Cycling in Townsend

Anna and her sons write about their cycling experience in Townsend, Tennessee.

Cycling in Townsend
The cycling, jogging, and walking trail in Townsend

Townsend, also known as the “peaceful side of the Smokies” is a city in Blount county, Tennessee, located at the entrance to the Smoky Mountains National Park, the most visited national park in The United States of America.

At the end of Townsend, just at the entrance to Smoky Mountains

We like riding our bikes there, as it is not far from home. The trail we use is a loop path around the city, and it is not only for bicyclists. People also jog and walk on it. On one side it is very flat and easy, on the other side, where you can get accessing the underground tunnels under the street, it is more challenging and fun as the trail goes up and down.

The foliage on the mountain in the golden light of the afternoon

We usually get to go there in the evening during the week when we are done with work and school. In the evenings, during the week, in the spring and fall, the air is cool and there aren't so many people using the trail. Weekends are crowded, especially in this time of the year, when people all over the States come to see the foliage, but not so during the week.

The river is quite peaceful in the fall, almost still. 

Just before the setting of the sun, the golden light falls on the surrounding hills of Townsend, firing up the colors of the autumn. The mountain city with its cabins and fun coffee and souvenir shops looks like so many paintings displayed on the side of the road. I am riding through a massive gallery, blending in the scenes of pumpkin and foliage oranges and yellows and greens. The pictures come alive and then fall back into a still posture as I ride through them. I am cycling through dances of leaves spurred by a playful wind, tousling my hair and inviting me to join in the fun. My legs pump the pedals up a little rise in the trail, hurting but not giving in to the effort. They are soon rewarded with rest on the other side of the rise. The exhilaration of the ride down the slope into the scenery with evening clouds broken by a mild sun in the back is intoxicating for a few moments. I give in to joy, I surrender to peace and beauty.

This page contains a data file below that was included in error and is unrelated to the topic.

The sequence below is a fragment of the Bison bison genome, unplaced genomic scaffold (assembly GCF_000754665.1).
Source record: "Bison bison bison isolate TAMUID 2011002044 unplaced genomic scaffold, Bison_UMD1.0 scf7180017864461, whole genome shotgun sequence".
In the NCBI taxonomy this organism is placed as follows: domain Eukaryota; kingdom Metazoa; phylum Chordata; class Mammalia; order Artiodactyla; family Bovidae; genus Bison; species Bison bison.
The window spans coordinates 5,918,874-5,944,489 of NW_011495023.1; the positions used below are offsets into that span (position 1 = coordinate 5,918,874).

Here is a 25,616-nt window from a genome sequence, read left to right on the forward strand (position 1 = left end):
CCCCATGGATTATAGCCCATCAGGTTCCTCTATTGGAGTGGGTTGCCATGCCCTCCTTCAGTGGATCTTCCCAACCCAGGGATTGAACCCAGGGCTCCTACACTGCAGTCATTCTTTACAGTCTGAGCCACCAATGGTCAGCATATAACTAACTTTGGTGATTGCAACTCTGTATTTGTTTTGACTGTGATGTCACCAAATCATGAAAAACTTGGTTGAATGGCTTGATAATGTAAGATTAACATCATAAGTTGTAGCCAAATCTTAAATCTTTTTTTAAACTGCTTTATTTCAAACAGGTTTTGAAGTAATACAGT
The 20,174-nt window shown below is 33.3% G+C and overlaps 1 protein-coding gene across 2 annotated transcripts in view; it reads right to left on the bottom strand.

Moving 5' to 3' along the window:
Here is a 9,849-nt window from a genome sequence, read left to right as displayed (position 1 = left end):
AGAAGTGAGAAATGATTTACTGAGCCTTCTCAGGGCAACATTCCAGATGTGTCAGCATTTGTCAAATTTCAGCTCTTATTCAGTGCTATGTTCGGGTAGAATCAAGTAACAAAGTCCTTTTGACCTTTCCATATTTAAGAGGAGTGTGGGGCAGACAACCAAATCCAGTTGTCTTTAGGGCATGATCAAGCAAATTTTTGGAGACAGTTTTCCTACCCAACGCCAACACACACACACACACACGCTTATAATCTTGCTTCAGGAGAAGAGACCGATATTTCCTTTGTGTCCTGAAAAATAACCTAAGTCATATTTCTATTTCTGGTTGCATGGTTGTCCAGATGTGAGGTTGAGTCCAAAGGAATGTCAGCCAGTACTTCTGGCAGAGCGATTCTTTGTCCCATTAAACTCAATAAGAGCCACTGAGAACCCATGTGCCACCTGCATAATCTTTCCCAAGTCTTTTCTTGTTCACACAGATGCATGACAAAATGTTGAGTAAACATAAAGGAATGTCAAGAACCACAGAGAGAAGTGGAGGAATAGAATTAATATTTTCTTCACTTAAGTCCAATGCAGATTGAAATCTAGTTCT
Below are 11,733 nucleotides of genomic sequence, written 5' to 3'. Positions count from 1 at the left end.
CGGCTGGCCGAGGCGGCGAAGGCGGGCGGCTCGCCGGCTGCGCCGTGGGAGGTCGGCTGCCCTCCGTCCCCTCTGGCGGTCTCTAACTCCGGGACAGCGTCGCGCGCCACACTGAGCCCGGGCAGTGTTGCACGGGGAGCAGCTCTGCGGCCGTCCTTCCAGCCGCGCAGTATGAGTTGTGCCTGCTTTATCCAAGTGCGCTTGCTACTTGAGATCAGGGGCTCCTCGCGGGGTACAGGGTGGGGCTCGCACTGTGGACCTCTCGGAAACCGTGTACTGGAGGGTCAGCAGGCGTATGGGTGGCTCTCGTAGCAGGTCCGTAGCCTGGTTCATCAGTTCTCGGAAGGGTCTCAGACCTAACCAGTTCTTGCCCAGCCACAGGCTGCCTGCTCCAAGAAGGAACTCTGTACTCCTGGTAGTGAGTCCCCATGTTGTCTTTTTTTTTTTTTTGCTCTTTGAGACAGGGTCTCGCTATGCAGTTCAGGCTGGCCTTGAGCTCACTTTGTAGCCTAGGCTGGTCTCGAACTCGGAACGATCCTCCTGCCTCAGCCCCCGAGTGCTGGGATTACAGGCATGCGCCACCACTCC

Colors of the fall. 

Mihai, 15

The cold air beats at my face as I careen down a steep slope, gripping the smooth plastic bike handles tightly. The cold, damp air permeates my thick clothing as I ride down a dank, dark passageway. I am forced to stop in an overgrown field to drink some foul, lukewarm water. A grasshopper sits on top of some grass, chirping nonchalantly. The scent of mown grass constantly floats in the air.

The cycling trail. 

This is how it felt like biking at Townsend, a small city in East Tennessee, near the Great Smoky Mountains. Along the way, we saw many wondrous things, as we got exhausted from pedaling.

A parking lot along the side of the road is our usual starting area. After some biking, we had to use a tunnel to get to the other side of the road. It looked as if it had seen at least one murder, it was dark and smelled putrid, with mold along the walls. You could just imagine someone with a hood on jumping at you with a knife as you passed through.